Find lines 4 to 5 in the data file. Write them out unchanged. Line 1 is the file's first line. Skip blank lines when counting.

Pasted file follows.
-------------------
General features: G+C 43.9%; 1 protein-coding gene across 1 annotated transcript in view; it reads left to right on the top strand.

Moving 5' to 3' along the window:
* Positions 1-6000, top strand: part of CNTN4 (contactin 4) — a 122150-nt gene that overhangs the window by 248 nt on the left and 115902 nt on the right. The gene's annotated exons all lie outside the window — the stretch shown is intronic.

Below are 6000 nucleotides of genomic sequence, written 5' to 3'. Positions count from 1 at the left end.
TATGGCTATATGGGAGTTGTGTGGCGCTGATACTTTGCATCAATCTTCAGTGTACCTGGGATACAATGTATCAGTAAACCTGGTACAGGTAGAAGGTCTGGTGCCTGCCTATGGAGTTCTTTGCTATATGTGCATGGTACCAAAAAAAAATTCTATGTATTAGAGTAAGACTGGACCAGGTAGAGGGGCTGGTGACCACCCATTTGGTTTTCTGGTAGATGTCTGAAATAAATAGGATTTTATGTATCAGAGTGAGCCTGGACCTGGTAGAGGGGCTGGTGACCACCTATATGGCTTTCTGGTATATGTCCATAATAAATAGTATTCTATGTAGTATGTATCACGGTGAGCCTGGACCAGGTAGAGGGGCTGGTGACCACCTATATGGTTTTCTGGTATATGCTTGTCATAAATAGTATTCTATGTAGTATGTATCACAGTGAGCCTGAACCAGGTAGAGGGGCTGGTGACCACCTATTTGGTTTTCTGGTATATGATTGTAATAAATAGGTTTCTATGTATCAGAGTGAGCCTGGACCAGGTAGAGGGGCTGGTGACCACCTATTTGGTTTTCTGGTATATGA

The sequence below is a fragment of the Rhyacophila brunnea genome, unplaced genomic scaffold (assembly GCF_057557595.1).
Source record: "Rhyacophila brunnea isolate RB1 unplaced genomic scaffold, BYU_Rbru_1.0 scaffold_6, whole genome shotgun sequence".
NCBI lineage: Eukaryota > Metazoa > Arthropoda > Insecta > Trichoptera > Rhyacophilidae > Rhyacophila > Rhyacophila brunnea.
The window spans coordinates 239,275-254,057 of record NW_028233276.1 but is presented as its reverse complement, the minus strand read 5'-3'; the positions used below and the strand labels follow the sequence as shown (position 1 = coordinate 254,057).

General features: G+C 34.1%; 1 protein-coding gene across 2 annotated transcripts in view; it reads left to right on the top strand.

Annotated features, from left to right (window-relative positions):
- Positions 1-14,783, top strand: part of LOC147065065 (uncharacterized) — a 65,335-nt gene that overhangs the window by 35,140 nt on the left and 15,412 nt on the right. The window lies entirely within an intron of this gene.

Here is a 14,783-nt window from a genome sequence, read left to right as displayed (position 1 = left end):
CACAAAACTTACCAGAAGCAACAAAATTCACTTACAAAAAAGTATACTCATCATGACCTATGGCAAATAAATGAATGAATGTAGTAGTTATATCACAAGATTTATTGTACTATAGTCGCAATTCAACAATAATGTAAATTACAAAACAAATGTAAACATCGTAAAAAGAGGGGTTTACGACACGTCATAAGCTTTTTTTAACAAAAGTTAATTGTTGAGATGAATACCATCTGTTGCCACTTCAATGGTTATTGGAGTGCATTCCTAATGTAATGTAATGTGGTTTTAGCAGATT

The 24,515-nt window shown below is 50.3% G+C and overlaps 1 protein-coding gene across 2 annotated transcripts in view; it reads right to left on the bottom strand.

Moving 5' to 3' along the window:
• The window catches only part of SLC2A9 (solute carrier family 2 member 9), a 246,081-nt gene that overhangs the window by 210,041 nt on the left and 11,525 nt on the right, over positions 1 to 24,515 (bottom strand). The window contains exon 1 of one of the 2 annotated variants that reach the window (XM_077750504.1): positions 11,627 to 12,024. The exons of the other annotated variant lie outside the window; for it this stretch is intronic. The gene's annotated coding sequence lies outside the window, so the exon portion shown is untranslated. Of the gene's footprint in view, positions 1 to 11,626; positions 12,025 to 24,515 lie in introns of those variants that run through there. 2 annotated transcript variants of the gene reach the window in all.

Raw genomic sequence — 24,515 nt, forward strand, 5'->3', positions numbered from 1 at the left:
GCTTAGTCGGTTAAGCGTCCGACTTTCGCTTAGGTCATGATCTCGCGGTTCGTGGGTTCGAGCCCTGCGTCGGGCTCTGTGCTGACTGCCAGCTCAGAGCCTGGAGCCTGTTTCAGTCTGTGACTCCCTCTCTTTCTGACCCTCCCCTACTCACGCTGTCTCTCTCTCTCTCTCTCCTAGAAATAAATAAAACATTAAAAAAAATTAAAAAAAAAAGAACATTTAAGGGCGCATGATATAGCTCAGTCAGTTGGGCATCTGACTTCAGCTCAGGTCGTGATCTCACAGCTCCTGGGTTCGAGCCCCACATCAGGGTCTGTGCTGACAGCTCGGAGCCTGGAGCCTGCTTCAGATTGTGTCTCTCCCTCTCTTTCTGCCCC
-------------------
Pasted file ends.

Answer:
Below are 6000 nucleotides of genomic sequence, written 5' to 3'. Positions count from 1 at the left end.
TATGGCTATATGGGAGTTGTGTGGCGCTGATACTTTGCATCAATCTTCAGTGTACCTGGGATACAATGTATCAGTAAACCTGGTACAGGTAGAAGGTCTGGTGCCTGCCTATGGAGTTCTTTGCTATATGTGCATGGTACCAAAAAAAAATTCTATGTATTAGAGTAAGACTGGACCAGGTAGAGGGGCTGGTGACCACCCATTTGGTTTTCTGGTAGATGTCTGAAATAAATAGGATTTTATGTATCAGAGTGAGCCTGGACCTGGTAGAGGGGCTGGTGACCACCTATATGGCTTTCTGGTATATGTCCATAATAAATAGTATTCTATGTAGTATGTATCACGGTGAGCCTGGACCAGGTAGAGGGGCTGGTGACCACCTATATGGTTTTCTGGTATATGCTTGTCATAAATAGTATTCTATGTAGTATGTATCACAGTGAGCCTGAACCAGGTAGAGGGGCTGGTGACCACCTATTTGGTTTTCTGGTATATGATTGTAATAAATAGGTTTCTATGTATCAGAGTGAGCCTGGACCAGGTAGAGGGGCTGGTGACCACCTATTTGGTTTTCTGGTATATGA